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Email addiction survey

The great folks over at Zettasphere and Emailmonday have released their Email Addiction Survey. Nothing surprising in the data that I can see, although I suspect one particular data point is going to surprise folks.

Yup, more than 70% of people don’t really care about a do not reply address in a message. Honestly, I’m not surprised. Most users don’t really care. In all honesty it probably doesn’t affect delivery that much any longer, either. I still think it’s generally a bad idea but as long as you’re providing a communications channel for recipients to connect with your company it’s probably not going to be a giant problem.

 

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Why do my URLs have two dots?

You take a turn, I take a turn

At the SMTP level email is very much a simple line-by-line text based protocol. The client sends a command on a single line, the server responds with one or more lines (the last one marked by having a space in the fourth column), and then the client sends another command.

The main exception to that is when the client sends the payload of the email. Once the server has said it’s ready to receive the email the client sends the whole thing, then tells the server it’s finished by sending a line consisting of just a single period “.”.

But what if you have a line in your email that’s just a single period? The developers of SMTP thought of that! Whenever the SMTP client sees a line that begins with a period, it has to add another one. And whenever the SMTP server sees a line that begins with a period, it has to remove it.

This is called “dot-stuffing”. If an email has the line “.”, it’ll be sent on the wire as “..”. Email with the line “.yakko.wakko.dot.” will be sent as “..yakko.wakko.dot.”.

If everything works properly, nobody will ever notice the dot-stuffing. Often it doesn’t, though. One way to break things is for a sender to use a message composition API that produces mail that’s been dot-stuffed and is ready to send, then to send it via an API that expects non-dot-stuffed content, and will stuff it again before sending. Another is for the receiving server or intermediate server to just not do un-stuffing properly.

Understuffed, overstuffed, wombling free

The symptoms of this vary, depending on whether the mail is over-stuffed or under-stuffed. If it’s not stuffed enough, and there’s a line in the email which consists of a single dot then the receiving server will see that line as the end of the message, and accept the (truncated) message for delivery at that point – and then throw an error for every line the client sends after that, as it’s expecting SMTP keywords, not a message body.

If it’s over-stuffed then the problem is a bit less obvious. Any line that begins with a single dot when it’s sent will begin with two dots when it’s received.

You might think that it’d be pretty rare for a line to begin with a dot, and even rarer for anyone to notice a problem if that dot is doubled. But there’s one case where it’s quite likely.

Quoted-Printable encoded HTML

HTML sent quoted-printable encoded is the normal format for commercial emails. The HTML gives us all the rich content we like, while the quoted-printable encoding lets us not have to worry so much about sending non-ascii characters or violating SMTP specs by accidentally sending lines longer than 998 characters.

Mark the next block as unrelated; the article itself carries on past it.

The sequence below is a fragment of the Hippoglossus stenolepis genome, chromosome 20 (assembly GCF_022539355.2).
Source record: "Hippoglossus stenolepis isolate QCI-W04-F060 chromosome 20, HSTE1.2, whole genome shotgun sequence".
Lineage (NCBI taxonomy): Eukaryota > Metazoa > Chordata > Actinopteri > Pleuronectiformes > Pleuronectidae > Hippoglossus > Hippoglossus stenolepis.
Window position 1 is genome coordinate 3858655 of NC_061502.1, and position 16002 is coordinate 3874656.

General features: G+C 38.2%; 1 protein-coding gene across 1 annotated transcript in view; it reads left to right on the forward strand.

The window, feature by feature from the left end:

Quoted-printable encoding is pretty simple. Some characters are encoded as three ascii characters – an equals sign, followed by two hex digits representing the character. So “=” is quoted-printable encoded as “=3D”. And long lines are wrapped at 76 characters, with an = sign to mark the wrapping. There are a few other rules, but that’s about it.

(We have a tool that’ll decode quoted-printable, if you ever need that, on tools.wordtothewise.com).

If you have a line that looks like …

about forty-five characters of text <a href=”http://whatever.example.com”>click here</a>

… it will quoted-printable encode to look like …

about forty-five characters of text  <a href=3D”http://whatever.example=
.com”>click here</a>

… then overstuffing will mean it ends up at the recipient as …

about forty-five characters of text  <a href=3D”http://whatever.example=
..com”>click here</a>

… and the mail client will quoted-printable decode it to be …

about forty-five characters of text <a href=”http://whatever.example..com”>click here</a>

That looks identical, but the link won’t work because of the doubled dot in the URL.

The symptoms of this will be that some links in the mail you send won’t work when it’s received. If the stuffing bug is at your end then it’ll mean that some links, depending on the content and layout of your email, won’t work. If the stuffing bug is at the recipient mailserver or a forwarding middlebox it means that some links, depending on the content and layout of your email, won’t work for some recipients.

Mitigation

If your mail generation and delivery pipeline isn’t handling dot-stuffing correctly you should fix that. You can test it by sending yourself a plain text email with a line that starts with a dot – if it’s doubled, there’s a problem.

If the issue is at the receiver it’s harder to identify that it’s happening, let alone get it fixed. One way to mitigate in that case would be to configure your quoted-printable encoder to encode “.” as “=2E”. That way no raw “.” will appear in your messages, so there’s no way it can get overstuffed.